Yield Curves, Inversion, The Eurodollar And Bitcoin

  • What is the yield curve?
  • What does it mean when it’s inverted?
  • What is yield curve control (YCC)?
  • And how does the eurodollar fit into all this?

Inspirational Tweet:

Link to tweet thread.

As Lyn Alden explains in this thread: “…the 10-2 curve is saying, ‘we’re probably getting close to a possible recession, but not confirmed, and probably many months away…’”

Link to tweet thread.

To identify the inflation hedge attributes of Bitcoin, it’s simple really. Because Bitcoin is governed by a mathematical formula (not a board of directors, CEO, or founder), the supply of bitcoin is absolutely limited to 21 million total.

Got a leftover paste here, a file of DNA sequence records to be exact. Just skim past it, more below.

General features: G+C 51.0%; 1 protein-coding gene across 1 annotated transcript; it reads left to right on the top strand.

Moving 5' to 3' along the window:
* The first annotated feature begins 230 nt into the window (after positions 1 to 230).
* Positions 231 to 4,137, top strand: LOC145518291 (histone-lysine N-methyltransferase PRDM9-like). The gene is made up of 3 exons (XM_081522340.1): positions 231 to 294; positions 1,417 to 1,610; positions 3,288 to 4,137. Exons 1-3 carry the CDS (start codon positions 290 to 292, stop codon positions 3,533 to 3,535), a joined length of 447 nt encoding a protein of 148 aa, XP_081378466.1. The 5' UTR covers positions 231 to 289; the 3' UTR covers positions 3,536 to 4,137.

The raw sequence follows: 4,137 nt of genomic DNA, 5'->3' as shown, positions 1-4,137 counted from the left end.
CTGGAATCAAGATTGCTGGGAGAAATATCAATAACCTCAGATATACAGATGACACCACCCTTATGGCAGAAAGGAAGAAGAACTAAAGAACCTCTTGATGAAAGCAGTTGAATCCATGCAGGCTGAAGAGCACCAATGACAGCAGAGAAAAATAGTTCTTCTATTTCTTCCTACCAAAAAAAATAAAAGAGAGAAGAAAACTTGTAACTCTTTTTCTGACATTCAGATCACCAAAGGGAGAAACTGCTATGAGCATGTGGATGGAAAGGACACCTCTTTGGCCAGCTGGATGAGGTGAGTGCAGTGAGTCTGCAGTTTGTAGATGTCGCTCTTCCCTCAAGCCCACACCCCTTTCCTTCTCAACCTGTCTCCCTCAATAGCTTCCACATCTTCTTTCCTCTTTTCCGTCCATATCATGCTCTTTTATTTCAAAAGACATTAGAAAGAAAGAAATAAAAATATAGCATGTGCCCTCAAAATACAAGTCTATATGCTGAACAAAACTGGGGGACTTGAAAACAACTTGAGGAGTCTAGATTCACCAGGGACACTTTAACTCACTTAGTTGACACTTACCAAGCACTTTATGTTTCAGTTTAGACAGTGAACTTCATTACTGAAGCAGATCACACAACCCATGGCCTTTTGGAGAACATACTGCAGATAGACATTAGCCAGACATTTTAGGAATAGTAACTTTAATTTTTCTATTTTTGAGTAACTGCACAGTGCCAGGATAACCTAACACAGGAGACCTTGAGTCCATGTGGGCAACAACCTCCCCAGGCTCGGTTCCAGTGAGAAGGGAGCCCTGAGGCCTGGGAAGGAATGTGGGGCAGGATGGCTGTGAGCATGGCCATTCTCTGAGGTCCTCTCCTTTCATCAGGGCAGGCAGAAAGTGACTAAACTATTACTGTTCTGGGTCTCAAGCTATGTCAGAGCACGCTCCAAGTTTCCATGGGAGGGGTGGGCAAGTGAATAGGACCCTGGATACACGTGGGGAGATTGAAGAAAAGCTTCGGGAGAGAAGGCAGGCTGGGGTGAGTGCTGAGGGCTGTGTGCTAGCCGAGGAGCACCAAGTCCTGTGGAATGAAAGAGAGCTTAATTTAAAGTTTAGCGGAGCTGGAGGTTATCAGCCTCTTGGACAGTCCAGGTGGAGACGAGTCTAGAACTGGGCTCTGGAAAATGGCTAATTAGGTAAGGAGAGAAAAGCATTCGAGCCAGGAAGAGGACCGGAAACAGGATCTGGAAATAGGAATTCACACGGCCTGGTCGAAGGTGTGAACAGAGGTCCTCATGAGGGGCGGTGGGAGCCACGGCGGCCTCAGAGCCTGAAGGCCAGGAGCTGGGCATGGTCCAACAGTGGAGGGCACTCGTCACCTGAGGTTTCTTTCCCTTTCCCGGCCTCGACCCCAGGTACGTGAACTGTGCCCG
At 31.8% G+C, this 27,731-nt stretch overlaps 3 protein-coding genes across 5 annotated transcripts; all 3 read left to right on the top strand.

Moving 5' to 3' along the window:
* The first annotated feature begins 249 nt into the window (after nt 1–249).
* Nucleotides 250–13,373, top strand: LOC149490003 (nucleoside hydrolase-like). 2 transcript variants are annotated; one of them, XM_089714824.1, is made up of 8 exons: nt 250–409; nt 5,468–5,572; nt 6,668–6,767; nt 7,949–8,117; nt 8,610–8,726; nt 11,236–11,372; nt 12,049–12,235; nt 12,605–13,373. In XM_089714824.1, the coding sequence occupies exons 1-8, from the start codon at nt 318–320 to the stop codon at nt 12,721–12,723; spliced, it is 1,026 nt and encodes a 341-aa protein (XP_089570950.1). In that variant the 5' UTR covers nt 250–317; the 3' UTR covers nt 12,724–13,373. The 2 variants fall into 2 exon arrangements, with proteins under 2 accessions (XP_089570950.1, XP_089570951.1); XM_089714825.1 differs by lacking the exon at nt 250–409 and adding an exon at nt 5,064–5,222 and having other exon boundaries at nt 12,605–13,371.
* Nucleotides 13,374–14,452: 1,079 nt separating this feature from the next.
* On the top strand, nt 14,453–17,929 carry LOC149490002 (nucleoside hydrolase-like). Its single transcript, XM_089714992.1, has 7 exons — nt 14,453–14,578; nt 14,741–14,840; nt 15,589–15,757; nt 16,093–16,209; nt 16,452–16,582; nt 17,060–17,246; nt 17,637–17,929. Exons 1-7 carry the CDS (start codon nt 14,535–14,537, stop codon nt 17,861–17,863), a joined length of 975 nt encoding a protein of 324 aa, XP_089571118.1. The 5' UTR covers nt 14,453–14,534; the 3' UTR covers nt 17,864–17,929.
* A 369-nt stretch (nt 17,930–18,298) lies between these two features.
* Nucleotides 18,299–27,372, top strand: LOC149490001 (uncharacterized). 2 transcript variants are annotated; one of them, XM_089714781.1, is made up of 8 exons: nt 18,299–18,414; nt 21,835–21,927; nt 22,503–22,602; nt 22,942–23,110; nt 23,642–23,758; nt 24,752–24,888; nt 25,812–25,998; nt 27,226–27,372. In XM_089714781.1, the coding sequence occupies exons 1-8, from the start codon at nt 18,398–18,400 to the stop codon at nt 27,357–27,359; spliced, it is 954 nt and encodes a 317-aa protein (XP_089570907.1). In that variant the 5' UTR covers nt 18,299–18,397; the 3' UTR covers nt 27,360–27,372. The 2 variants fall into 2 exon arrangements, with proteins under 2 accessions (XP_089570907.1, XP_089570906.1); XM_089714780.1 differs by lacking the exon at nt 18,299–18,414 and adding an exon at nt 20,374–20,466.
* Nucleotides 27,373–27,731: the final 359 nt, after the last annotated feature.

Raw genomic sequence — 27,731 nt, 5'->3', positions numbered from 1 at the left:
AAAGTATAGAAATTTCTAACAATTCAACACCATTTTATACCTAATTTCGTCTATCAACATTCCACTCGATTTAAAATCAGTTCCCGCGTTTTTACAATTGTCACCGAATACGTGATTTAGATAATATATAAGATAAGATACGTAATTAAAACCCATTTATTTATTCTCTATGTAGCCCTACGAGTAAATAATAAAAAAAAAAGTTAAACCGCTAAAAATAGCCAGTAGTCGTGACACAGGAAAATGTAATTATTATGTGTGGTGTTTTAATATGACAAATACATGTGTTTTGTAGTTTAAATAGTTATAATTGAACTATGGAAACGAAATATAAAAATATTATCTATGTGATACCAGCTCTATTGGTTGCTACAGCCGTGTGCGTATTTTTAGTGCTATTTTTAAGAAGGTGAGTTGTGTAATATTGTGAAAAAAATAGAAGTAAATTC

Furthermore, with a truly decentralized network (the computers that collectively govern the Bitcoin algorithm, mining, and transaction settlements), settled transactions and total number of bitcoin to be minted will never change. Bitcoin is therefore immutable.

In other words, Bitcoin is safe.

Whether or not the price of bitcoin (BTC) is volatile in the short term does not matter as much as the fact that we know the value of the U.S. dollar continues to decline. And in the long term and in total, as the dollar declines, BTC appreciates. It is therefore a hedge against long-term inflation of not just the U.S. dollar, but any government-issued fiat currency.

The best part? Each single bitcoin is made up of 100 million “pennies” (actually the smallest unit of bitcoin – 0.00000001 btc – is called satoshis, or sats), and one can therefore buy as much or as little they can or want to in a single transaction.

$5 or $500 million: You name it, Bitcoin can handle it.

This is a guest post by James Lavish. Opinions expressed are entirely their own and do not necessarily reflect those of BTC Inc or Bitcoin Magazine.